Thursday, August 23, 2007

WSJ: Wearing Those Vintage Sneakers With Style

Cute little ditty from The Wall Street Journal on vintage sneakers....

Style -- Tricks of the Trade: Wearing Those Vintage Sneakers With Style
By Amy Chozick
23 August 2007
The Wall Street Journal

Christopher Vidal has more than 400 pairs of sneakers crowding his New York City apartment. He makes sure to wear each pair -- if only once.
But Mr. Vidal, who serves as an in-house expert for Flight Club, a sneaker-consignment shop with locations in New York and Los Angeles and a store opening soon in Tokyo, says there's more to wearing a great pair of sneakers than just slipping them on. He believes in creating a whole outfit from the feet up. "The whole key to an outfit depends on your kicks," Mr. Vidal says, using the common slang word for limited-edition and vintage sneakers.
The 34-year-old Mr. Vidal grew up in Brooklyn in the 1980s and became obsessed with skateboarding and street fashion. When he's picking out a pair of sneakers to wear today, he likes to hark back to that period. He says you can't go wrong with a pair of Nike Air Force One basketball shoes that first came out in 1982 and are now hot items among sneaker aficionados. "This is not a comfortable shoe, but it's become a keepsake," Mr. Vidal says.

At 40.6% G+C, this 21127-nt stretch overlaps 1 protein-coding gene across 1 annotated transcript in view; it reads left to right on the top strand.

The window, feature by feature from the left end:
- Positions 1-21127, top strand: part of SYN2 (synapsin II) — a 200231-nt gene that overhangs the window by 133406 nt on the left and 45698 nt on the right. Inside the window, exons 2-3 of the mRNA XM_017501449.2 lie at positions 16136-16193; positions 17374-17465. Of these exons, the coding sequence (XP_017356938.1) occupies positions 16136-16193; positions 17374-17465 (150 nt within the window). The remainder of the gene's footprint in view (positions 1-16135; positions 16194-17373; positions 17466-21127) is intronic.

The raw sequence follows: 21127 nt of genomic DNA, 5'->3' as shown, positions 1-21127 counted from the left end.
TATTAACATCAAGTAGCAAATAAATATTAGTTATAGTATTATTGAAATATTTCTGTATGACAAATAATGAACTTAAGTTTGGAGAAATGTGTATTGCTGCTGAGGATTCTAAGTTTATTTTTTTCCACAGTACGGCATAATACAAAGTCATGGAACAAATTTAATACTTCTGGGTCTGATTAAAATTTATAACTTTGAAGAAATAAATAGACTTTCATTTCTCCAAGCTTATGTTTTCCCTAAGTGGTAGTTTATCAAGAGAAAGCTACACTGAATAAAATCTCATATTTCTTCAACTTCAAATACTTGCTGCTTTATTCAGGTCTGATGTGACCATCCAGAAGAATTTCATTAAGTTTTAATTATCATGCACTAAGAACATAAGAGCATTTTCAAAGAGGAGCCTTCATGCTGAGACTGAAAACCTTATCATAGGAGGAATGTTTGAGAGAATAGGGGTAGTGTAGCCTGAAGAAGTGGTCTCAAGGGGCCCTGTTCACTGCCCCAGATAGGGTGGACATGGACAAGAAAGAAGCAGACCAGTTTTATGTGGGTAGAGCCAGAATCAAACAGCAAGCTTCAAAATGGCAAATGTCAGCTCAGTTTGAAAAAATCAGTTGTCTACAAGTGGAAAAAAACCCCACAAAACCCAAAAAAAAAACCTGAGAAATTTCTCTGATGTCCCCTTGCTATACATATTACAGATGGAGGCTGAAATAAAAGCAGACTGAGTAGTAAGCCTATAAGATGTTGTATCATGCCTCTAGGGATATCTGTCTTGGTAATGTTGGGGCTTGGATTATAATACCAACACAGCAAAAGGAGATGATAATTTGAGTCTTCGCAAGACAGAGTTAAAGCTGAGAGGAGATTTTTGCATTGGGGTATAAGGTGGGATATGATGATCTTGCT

The secret to picking out the right pair of shoes is to "rock a pair that no one else will be wearing," Mr. Vidal says. To differentiate the rare from the run-of-the-mill, he does research on the Internet, reads collector magazines and corresponds with fellow sneaker fans in Japan, where hip kicks are coveted.
After he's selected a unique pair, Mr. Vidal intentionally tones down his outfit in order to draw attention to his feet. Recently, Mr. Vidal wore a pair of gray-speckled (aka "elephant-print") Nike Black Cement Three sneakers last produced in 2001 -- which can now fetch more than $600 -- with a white V-neck T-shirt and Swagger X Levi's 503 jeans. "That's a hard shoe to get, so I knew it would get me attention," says Mr. Vidal, who paid $110 for the shoes six years ago and has kept them "on ice" in the box ever since.
He also tries not to match his shoes and his clothes. This makes the sneakers "pop," he says. For instance, he may pair bright yellow or fire-engine red sneakers with a single-breasted black suit. Canvas high-tops by Converse or red and black checkered Vans are also a good choice for a suit.
When it comes to everyday wear, straight-legged and relaxed-fit jeans go well with any sneakers, Mr. Vidal says. Tapered jeans should be worn with sleek running shoes like vintage Pumas or New Balance.
The cuff of the jeans should not be too long. "You don't want jeans to get caught under the shoe," Mr. Vidal says, or you'll ruin your jeans.

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